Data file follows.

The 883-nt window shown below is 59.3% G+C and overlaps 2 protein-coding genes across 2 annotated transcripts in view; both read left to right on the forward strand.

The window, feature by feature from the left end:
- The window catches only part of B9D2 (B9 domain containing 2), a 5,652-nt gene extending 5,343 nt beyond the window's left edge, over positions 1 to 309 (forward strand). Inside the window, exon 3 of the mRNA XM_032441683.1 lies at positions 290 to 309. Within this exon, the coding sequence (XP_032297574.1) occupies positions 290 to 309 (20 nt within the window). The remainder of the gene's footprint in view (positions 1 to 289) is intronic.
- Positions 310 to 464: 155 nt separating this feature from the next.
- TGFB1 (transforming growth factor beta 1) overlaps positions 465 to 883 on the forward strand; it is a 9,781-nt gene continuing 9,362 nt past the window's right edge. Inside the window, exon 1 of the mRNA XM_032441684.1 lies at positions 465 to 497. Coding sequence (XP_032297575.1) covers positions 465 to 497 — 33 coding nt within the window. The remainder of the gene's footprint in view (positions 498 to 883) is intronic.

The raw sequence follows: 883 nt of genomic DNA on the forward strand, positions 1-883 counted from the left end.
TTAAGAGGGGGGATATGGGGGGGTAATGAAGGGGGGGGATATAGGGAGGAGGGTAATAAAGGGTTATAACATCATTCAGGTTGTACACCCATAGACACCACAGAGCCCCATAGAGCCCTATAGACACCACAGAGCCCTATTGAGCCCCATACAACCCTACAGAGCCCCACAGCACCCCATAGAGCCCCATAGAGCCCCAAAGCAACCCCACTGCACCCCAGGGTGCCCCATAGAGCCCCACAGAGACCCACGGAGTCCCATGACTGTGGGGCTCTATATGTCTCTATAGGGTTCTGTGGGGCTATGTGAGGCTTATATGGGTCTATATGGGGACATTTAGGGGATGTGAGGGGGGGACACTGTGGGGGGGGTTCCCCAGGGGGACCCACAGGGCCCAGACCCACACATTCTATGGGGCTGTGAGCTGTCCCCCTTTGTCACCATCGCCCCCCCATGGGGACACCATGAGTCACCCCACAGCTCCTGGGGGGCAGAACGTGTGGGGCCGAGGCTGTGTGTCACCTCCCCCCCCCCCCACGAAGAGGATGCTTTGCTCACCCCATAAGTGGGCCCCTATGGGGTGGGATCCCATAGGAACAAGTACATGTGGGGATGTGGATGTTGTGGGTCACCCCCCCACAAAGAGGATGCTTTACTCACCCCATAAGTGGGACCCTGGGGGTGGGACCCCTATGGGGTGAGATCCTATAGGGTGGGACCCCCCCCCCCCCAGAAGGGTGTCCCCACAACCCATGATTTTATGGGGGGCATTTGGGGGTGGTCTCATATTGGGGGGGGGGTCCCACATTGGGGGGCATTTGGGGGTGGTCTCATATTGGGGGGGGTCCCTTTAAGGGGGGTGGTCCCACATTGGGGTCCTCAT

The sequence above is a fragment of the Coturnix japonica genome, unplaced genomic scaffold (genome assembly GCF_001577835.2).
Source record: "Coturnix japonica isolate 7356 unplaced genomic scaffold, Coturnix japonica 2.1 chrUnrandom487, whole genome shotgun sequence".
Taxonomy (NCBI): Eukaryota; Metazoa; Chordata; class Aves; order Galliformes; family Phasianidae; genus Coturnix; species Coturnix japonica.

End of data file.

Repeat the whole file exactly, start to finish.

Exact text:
The 883-nt window shown below is 59.3% G+C and overlaps 2 protein-coding genes across 2 annotated transcripts in view; both read left to right on the forward strand.

The window, feature by feature from the left end:
- The window catches only part of B9D2 (B9 domain containing 2), a 5,652-nt gene extending 5,343 nt beyond the window's left edge, over positions 1 to 309 (forward strand). Inside the window, exon 3 of the mRNA XM_032441683.1 lies at positions 290 to 309. Within this exon, the coding sequence (XP_032297574.1) occupies positions 290 to 309 (20 nt within the window). The remainder of the gene's footprint in view (positions 1 to 289) is intronic.
- Positions 310 to 464: 155 nt separating this feature from the next.
- TGFB1 (transforming growth factor beta 1) overlaps positions 465 to 883 on the forward strand; it is a 9,781-nt gene continuing 9,362 nt past the window's right edge. Inside the window, exon 1 of the mRNA XM_032441684.1 lies at positions 465 to 497. Coding sequence (XP_032297575.1) covers positions 465 to 497 — 33 coding nt within the window. The remainder of the gene's footprint in view (positions 498 to 883) is intronic.

The raw sequence follows: 883 nt of genomic DNA on the forward strand, positions 1-883 counted from the left end.
TTAAGAGGGGGGATATGGGGGGGTAATGAAGGGGGGGGATATAGGGAGGAGGGTAATAAAGGGTTATAACATCATTCAGGTTGTACACCCATAGACACCACAGAGCCCCATAGAGCCCTATAGACACCACAGAGCCCTATTGAGCCCCATACAACCCTACAGAGCCCCACAGCACCCCATAGAGCCCCATAGAGCCCCAAAGCAACCCCACTGCACCCCAGGGTGCCCCATAGAGCCCCACAGAGACCCACGGAGTCCCATGACTGTGGGGCTCTATATGTCTCTATAGGGTTCTGTGGGGCTATGTGAGGCTTATATGGGTCTATATGGGGACATTTAGGGGATGTGAGGGGGGGACACTGTGGGGGGGGTTCCCCAGGGGGACCCACAGGGCCCAGACCCACACATTCTATGGGGCTGTGAGCTGTCCCCCTTTGTCACCATCGCCCCCCCATGGGGACACCATGAGTCACCCCACAGCTCCTGGGGGGCAGAACGTGTGGGGCCGAGGCTGTGTGTCACCTCCCCCCCCCCCCACGAAGAGGATGCTTTGCTCACCCCATAAGTGGGCCCCTATGGGGTGGGATCCCATAGGAACAAGTACATGTGGGGATGTGGATGTTGTGGGTCACCCCCCCACAAAGAGGATGCTTTACTCACCCCATAAGTGGGACCCTGGGGGTGGGACCCCTATGGGGTGAGATCCTATAGGGTGGGACCCCCCCCCCCCCAGAAGGGTGTCCCCACAACCCATGATTTTATGGGGGGCATTTGGGGGTGGTCTCATATTGGGGGGGGGGTCCCACATTGGGGGGCATTTGGGGGTGGTCTCATATTGGGGGGGGTCCCTTTAAGGGGGGTGGTCCCACATTGGGGTCCTCAT

The sequence above is a fragment of the Coturnix japonica genome, unplaced genomic scaffold (genome assembly GCF_001577835.2).
Source record: "Coturnix japonica isolate 7356 unplaced genomic scaffold, Coturnix japonica 2.1 chrUnrandom487, whole genome shotgun sequence".
Taxonomy (NCBI): Eukaryota; Metazoa; Chordata; class Aves; order Galliformes; family Phasianidae; genus Coturnix; species Coturnix japonica.